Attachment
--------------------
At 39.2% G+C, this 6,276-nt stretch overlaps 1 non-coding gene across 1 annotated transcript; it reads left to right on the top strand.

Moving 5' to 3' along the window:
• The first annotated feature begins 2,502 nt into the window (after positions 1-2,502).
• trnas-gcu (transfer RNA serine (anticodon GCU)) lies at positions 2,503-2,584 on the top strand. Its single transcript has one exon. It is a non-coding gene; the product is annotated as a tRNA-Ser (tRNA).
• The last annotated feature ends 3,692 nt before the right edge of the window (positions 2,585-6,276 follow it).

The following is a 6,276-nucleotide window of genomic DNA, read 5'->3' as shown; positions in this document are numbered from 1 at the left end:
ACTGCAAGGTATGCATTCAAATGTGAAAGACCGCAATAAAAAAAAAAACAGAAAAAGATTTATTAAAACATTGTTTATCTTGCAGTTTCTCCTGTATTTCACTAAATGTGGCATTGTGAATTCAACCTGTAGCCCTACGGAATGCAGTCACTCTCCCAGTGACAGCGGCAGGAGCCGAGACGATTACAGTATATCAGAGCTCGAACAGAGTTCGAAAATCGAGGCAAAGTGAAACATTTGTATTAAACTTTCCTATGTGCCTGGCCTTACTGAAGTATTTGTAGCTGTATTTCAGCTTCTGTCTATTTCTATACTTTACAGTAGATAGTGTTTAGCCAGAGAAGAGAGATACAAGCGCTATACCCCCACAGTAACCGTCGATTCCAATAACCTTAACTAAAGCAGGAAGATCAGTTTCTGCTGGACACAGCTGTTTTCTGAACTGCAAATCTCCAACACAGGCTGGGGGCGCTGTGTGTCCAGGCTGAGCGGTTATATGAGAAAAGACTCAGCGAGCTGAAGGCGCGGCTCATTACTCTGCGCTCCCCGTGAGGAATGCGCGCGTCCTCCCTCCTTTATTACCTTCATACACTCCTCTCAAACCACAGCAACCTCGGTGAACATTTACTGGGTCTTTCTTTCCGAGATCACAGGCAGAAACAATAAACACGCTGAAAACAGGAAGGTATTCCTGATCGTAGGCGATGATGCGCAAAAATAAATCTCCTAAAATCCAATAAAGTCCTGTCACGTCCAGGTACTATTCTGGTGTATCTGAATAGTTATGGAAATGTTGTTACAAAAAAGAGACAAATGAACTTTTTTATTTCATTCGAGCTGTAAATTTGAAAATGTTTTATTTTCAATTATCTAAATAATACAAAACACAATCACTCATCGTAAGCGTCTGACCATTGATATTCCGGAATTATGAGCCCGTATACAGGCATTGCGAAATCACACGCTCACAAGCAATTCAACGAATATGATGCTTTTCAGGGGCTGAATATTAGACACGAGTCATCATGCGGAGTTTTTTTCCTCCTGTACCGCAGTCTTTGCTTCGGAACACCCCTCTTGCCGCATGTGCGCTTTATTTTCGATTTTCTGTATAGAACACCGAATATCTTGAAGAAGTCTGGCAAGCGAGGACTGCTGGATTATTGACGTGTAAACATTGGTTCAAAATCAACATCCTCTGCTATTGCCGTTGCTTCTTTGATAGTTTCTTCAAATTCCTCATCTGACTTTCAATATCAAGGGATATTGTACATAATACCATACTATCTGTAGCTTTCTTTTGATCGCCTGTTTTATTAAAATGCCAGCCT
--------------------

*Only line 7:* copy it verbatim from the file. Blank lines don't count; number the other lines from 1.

ACTGCAAGGTATGCATTCAAATGTGAAAGACCGCAATAAAAAAAAAAACAGAAAAAGATTTATTAAAACATTGTTTATCTTGCAGTTTCTCCTGTATTTCACTAAATGTGGCATTGTGAATTCAACCTGTAGCCCTACGGAATGCAGTCACTCTCCCAGTGACAGCGGCAGGAGCCGAGACGATTACAGTATATCAGAGCTCGAACAGAGTTCGAAAATCGAGGCAAAGTGAAACATTTGTATTAAACTTTCCTATGTGCCTGGCCTTACTGAAGTATTTGTAGCTGTATTTCAGCTTCTGTCTATTTCTATACTTTACAGTAGATAGTGTTTAGCCAGAGAAGAGAGATACAAGCGCTATACCCCCACAGTAACCGTCGATTCCAATAACCTTAACTAAAGCAGGAAGATCAGTTTCTGCTGGACACAGCTGTTTTCTGAACTGCAAATCTCCAACACAGGCTGGGGGCGCTGTGTGTCCAGGCTGAGCGGTTATATGAGAAAAGACTCAGCGAGCTGAAGGCGCGGCTCATTACTCTGCGCTCCCCGTGAGGAATGCGCGCGTCCTCCCTCCTTTATTACCTTCATACACTCCTCTCAAACCACAGCAACCTCGGTGAACATTTACTGGGTCTTTCTTTCCGAGATCACAGGCAGAAACAATAAACACGCTGAAAACAGGAAGGTATTCCTGATCGTAGGCGATGATGCGCAAAAATAAATCTCCTAAAATCCAATAAAGTCCTGTCACGTCCAGGTACTATTCTGGTGTATCTGAATAGTTATGGAAATGTTGTTACAAAAAAGAGACAAATGAACTTTTTTATTTCATTCGAGCTGTAAATTTGAAAATGTTTTATTTTCAATTATCTAAATAATACAAAACACAATCACTCATCGTAAGCGTCTGACCATTGATATTCCGGAATTATGAGCCCGTATACAGGCATTGCGAAATCACACGCTCACAAGCAATTCAACGAATATGATGCTTTTCAGGGGCTGAATATTAGACACGAGTCATCATGCGGAGTTTTTTTCCTCCTGTACCGCAGTCTTTGCTTCGGAACACCCCTCTTGCCGCATGTGCGCTTTATTTTCGATTTTCTGTATAGAACACCGAATATCTTGAAGAAGTCTGGCAAGCGAGGACTGCTGGATTATTGACGTGTAAACATTGGTTCAAAATCAACATCCTCTGCTATTGCCGTTGCTTCTTTGATAGTTTCTTCAAATTCCTCATCTGACTTTCAATATCAAGGGATATTGTACATAATACCATACTATCTGTAGCTTTCTTTTGATCGCCTGTTTTATTAAAATGCCAGCCT